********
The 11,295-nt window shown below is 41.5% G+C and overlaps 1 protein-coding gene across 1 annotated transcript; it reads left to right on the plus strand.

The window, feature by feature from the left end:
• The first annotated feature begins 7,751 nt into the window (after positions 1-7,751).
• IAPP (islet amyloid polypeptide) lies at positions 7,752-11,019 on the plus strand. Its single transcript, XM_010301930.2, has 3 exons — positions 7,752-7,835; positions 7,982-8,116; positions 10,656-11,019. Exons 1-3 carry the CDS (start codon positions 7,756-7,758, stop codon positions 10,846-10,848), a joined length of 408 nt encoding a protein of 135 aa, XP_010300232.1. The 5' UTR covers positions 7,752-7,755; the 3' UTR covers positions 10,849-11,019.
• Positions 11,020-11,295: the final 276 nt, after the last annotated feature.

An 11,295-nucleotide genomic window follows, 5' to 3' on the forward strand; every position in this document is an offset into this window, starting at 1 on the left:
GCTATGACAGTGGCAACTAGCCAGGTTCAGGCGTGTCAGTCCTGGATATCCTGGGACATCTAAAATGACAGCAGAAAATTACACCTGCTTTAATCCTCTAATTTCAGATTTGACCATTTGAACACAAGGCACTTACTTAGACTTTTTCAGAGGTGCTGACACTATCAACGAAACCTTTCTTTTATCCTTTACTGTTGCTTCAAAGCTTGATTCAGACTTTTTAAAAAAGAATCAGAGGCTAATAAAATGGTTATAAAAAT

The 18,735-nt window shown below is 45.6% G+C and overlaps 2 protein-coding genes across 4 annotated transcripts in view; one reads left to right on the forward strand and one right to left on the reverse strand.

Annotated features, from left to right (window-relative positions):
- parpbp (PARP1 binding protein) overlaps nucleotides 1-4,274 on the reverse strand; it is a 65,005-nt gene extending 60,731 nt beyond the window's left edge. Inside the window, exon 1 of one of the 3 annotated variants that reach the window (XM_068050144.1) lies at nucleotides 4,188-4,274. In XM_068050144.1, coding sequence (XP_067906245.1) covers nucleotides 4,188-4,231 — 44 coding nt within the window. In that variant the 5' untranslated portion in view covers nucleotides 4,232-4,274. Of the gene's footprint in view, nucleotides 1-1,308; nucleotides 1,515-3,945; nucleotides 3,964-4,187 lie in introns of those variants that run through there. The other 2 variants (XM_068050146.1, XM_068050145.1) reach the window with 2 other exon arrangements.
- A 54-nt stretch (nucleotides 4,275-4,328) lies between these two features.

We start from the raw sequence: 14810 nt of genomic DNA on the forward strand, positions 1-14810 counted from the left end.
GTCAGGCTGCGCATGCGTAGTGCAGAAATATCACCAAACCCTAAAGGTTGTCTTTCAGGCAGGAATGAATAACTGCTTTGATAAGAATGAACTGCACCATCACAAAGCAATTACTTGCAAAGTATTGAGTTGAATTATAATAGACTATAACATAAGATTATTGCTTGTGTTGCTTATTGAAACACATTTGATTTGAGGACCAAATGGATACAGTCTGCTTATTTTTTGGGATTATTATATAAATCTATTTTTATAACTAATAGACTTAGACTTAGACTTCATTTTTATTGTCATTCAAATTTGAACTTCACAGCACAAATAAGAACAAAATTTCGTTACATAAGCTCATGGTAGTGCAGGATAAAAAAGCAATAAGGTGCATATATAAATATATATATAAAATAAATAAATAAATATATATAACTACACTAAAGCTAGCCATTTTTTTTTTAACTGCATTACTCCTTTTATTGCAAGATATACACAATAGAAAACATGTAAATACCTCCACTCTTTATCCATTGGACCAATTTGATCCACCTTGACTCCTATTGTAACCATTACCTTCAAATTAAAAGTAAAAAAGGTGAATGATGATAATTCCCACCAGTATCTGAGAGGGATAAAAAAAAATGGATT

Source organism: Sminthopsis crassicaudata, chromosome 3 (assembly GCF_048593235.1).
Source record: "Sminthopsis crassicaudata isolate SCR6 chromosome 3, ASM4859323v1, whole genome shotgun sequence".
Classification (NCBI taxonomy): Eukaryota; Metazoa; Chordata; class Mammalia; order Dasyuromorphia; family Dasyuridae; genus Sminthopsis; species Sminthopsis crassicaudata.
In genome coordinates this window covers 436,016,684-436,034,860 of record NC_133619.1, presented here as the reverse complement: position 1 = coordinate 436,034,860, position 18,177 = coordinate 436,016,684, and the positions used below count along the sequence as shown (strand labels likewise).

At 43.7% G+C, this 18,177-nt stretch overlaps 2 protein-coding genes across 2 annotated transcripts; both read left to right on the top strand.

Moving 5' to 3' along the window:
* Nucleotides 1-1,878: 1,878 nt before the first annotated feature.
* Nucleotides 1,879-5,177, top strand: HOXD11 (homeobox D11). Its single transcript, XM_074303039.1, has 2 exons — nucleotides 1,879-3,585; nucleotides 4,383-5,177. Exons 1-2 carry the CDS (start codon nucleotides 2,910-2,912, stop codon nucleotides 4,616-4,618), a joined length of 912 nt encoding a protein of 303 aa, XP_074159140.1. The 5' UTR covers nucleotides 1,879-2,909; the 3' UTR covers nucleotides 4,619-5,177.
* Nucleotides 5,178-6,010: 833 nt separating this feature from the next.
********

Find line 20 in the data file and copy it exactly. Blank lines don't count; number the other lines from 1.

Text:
* Nucleotides 1-1,878: 1,878 nt before the first annotated feature.